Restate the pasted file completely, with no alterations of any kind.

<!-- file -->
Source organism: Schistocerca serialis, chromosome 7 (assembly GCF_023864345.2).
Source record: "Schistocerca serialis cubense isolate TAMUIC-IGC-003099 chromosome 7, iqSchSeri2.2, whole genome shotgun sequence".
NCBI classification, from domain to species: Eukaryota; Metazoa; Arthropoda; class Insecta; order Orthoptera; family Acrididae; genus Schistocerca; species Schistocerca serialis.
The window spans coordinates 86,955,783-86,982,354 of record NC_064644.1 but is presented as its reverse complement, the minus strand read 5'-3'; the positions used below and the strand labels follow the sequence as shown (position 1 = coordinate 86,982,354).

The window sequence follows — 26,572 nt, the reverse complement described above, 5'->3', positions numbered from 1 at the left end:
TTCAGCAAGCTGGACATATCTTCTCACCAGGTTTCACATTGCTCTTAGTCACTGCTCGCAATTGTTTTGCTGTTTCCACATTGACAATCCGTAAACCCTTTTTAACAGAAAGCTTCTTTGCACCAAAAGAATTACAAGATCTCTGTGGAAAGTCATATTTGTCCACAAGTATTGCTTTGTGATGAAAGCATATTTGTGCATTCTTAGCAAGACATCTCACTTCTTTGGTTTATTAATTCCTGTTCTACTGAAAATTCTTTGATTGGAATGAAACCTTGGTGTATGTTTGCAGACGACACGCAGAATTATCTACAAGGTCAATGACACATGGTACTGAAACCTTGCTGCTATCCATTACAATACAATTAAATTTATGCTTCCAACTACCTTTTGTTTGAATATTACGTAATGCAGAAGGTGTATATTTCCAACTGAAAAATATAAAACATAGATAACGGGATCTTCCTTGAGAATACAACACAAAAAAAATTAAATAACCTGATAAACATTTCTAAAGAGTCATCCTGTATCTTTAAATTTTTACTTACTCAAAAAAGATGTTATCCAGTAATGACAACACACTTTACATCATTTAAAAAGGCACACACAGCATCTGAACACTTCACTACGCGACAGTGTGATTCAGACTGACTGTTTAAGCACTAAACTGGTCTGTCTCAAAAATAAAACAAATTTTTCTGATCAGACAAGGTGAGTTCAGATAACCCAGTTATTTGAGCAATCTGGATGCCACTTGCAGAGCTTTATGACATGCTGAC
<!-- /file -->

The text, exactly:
Source organism: Schistocerca serialis, chromosome 7 (assembly GCF_023864345.2).
Source record: "Schistocerca serialis cubense isolate TAMUIC-IGC-003099 chromosome 7, iqSchSeri2.2, whole genome shotgun sequence".
NCBI classification, from domain to species: Eukaryota; Metazoa; Arthropoda; class Insecta; order Orthoptera; family Acrididae; genus Schistocerca; species Schistocerca serialis.
The window spans coordinates 86,955,783-86,982,354 of record NC_064644.1 but is presented as its reverse complement, the minus strand read 5'-3'; the positions used below and the strand labels follow the sequence as shown (position 1 = coordinate 86,982,354).

The window sequence follows — 26,572 nt, the reverse complement described above, 5'->3', positions numbered from 1 at the left end:
TTCAGCAAGCTGGACATATCTTCTCACCAGGTTTCACATTGCTCTTAGTCACTGCTCGCAATTGTTTTGCTGTTTCCACATTGACAATCCGTAAACCCTTTTTAACAGAAAGCTTCTTTGCACCAAAAGAATTACAAGATCTCTGTGGAAAGTCATATTTGTCCACAAGTATTGCTTTGTGATGAAAGCATATTTGTGCATTCTTAGCAAGACATCTCACTTCTTTGGTTTATTAATTCCTGTTCTACTGAAAATTCTTTGATTGGAATGAAACCTTGGTGTATGTTTGCAGACGACACGCAGAATTATCTACAAGGTCAATGACACATGGTACTGAAACCTTGCTGCTATCCATTACAATACAATTAAATTTATGCTTCCAACTACCTTTTGTTTGAATATTACGTAATGCAGAAGGTGTATATTTCCAACTGAAAAATATAAAACATAGATAACGGGATCTTCCTTGAGAATACAACACAAAAAAAATTAAATAACCTGATAAACATTTCTAAAGAGTCATCCTGTATCTTTAAATTTTTACTTACTCAAAAAAGATGTTATCCAGTAATGACAACACACTTTACATCATTTAAAAAGGCACACACAGCATCTGAACACTTCACTACGCGACAGTGTGATTCAGACTGACTGTTTAAGCACTAAACTGGTCTGTCTCAAAAATAAAACAAATTTTTCTGATCAGACAAGGTGAGTTCAGATAACCCAGTTATTTGAGCAATCTGGATGCCACTTGCAGAGCTTTATGACATGCTGAC